2016/17: Hughenden (Queensland) Sodium 230mg/L (max), 210.87av.
2016/17: Hughenden (Queensland) Sodium 240mg/L (max), 194.31av.
should not exceed 180 mg/L….The sodium ion is widespread in water due to the high solubility of sodium salts and the abundance of mineral deposits. Near coastal areas, windborne sea spray can make an important contribution either by fallout onto land surfaces where it can drain to drinking water sources, or from washout by rain. Apart from saline intrusion and natural contamination, water treatment chemicals, domestic water softeners and
sewage effluent can contribute to the sodium content of drinking water.” ADWG 2011
Hughenden (Queensland) – Strontium
2017/18: Hughenden raw water (Queensland) Strontium 0.12mg/L (max), 0.100533mg/L (av.)
2017/18: Hughenden reticulation (Queensland) Strontium 0.24mg/L (max), 118478mg/L (av.)
Cobalt, Strontium and Thallium and Vanadium were detected at Torrens Creek while Strontium was detected at Prairie and Hughenden.The detection of these parameters was discussed with Qld Health who have provided Council with advice and guideline values for these parameters. The general advice was that detections of Strontium and Cobalt need not be reported and that a Guideline value for Thallium is provided by the USEPA (0.0005 mg/L). The guideline value for Vanadium is based on the Californian EPA’s value of 0.015mg/L.
Hughenden community subject to ‘unpleasant’ tap water since early December demands answers
Residents of a north-west Queensland town say they have been burdened by discoloured, foul-smelling water for more than a month, with many resorting to buying and filtering water each day.
Some have experienced brown drinking water, while others have reported strong chlorine.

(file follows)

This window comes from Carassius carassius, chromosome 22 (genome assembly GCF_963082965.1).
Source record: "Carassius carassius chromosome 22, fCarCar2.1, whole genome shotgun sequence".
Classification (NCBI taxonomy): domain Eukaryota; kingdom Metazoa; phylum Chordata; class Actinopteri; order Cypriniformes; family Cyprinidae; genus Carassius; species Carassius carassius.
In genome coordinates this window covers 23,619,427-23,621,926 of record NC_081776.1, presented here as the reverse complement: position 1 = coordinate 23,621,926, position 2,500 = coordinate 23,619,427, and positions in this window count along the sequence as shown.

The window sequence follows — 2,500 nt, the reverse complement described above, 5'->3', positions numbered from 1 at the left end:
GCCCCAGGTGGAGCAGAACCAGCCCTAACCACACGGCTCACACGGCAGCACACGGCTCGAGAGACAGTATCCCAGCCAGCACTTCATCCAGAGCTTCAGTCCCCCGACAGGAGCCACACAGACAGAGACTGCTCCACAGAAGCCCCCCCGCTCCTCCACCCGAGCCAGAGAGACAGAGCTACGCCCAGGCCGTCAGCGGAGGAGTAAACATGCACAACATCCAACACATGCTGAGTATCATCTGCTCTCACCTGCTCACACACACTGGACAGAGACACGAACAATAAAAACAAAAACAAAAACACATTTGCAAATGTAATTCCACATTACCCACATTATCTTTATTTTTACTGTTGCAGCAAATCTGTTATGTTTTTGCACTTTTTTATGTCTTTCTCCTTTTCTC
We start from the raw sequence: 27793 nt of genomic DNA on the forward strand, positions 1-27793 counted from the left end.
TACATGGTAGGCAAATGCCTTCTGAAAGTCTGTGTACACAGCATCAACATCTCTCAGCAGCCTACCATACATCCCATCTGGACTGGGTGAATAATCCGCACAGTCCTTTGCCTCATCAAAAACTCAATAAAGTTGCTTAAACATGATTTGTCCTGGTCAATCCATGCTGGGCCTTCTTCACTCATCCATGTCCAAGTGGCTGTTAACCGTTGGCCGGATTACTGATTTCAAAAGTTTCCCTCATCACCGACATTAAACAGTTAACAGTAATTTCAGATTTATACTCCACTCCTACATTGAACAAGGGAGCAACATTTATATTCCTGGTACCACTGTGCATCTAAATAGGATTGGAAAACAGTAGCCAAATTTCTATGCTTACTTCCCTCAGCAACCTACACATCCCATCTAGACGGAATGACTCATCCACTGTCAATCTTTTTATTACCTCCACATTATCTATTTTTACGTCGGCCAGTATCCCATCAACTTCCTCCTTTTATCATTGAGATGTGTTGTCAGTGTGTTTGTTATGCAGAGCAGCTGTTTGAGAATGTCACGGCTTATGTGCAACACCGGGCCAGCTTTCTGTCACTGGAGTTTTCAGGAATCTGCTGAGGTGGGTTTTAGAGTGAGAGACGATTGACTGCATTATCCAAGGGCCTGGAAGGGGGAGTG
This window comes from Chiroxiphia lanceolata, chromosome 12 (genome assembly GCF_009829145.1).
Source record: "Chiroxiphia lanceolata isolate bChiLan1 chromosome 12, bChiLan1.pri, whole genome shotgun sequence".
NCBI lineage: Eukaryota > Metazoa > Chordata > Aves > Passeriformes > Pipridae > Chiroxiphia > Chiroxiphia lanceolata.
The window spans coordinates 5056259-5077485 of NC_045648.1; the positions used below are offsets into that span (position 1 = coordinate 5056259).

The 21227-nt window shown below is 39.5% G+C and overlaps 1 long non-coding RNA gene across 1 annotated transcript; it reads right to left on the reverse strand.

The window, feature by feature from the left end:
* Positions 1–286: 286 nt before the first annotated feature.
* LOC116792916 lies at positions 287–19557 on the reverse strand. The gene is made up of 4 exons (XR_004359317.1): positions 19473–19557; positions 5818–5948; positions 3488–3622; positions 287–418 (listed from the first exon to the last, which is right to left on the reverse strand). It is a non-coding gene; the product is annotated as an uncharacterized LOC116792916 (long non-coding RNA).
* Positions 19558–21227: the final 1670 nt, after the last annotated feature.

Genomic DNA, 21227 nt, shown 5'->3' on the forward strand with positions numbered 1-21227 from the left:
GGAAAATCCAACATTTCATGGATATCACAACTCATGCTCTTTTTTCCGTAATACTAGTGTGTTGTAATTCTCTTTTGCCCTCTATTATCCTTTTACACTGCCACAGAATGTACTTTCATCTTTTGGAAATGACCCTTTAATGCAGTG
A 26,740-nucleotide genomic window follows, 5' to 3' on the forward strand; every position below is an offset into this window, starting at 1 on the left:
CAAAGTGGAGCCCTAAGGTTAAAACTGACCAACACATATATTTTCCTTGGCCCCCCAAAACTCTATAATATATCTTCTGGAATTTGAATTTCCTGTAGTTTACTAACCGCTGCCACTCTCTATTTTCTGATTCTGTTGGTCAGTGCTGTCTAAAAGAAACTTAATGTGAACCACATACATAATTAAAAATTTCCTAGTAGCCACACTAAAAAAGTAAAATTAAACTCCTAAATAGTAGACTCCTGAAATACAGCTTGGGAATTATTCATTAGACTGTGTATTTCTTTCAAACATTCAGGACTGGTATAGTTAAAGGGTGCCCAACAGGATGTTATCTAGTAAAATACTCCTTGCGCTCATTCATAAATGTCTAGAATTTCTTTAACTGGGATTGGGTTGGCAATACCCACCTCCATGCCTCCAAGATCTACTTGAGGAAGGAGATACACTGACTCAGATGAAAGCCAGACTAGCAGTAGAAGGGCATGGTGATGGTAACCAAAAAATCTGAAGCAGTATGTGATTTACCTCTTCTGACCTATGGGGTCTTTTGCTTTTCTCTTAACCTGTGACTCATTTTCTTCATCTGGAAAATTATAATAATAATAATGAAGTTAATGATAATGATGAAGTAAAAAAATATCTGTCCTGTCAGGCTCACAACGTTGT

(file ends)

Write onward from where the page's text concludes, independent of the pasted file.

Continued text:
The Flinders Shire Council has assured Hughenden residents that the supply had not been over-chlorinated and the water was “not harmful to health”.
It blamed increased chlorination, granular chlorine, broken pipes, and bugs for the discolouration and foul smell.
During a meeting in December, Queensland Health recommended that the Flinders Shire Council increase chlorine levels to reach Australian Drinking Standard Guidelines.
It was recommended to increase levels to the standard 0.2 milligrams per litre and reduce levels of algae in town water.
That target has still not been reached, but the town has been stuck with discoloured and smelly water ever since.
Water ‘not pleasant’, but ‘not harmful’: mayor
Flinders Shire CEO Daryl Buckingham told the ABC the chlorine level was yet to reach the recommended 0.2 milligram per litre.
He did not say what the chlorine level was currently sitting at.
Mayor Jane McNamara said council staff were working to flush the water in affected areas.
“Businesses that really rely on clean water they’re being made a priority because that’s affecting their business, and food outlets,” she said.
A Hughenden resident who wished to remain anonymous said locals were wary to complain.
“We live in a small community,” the resident said.
Cr McNamara cautioned residents against making complaints on social media as council staff could not respond.
Instead, residents needed to make an official complaint.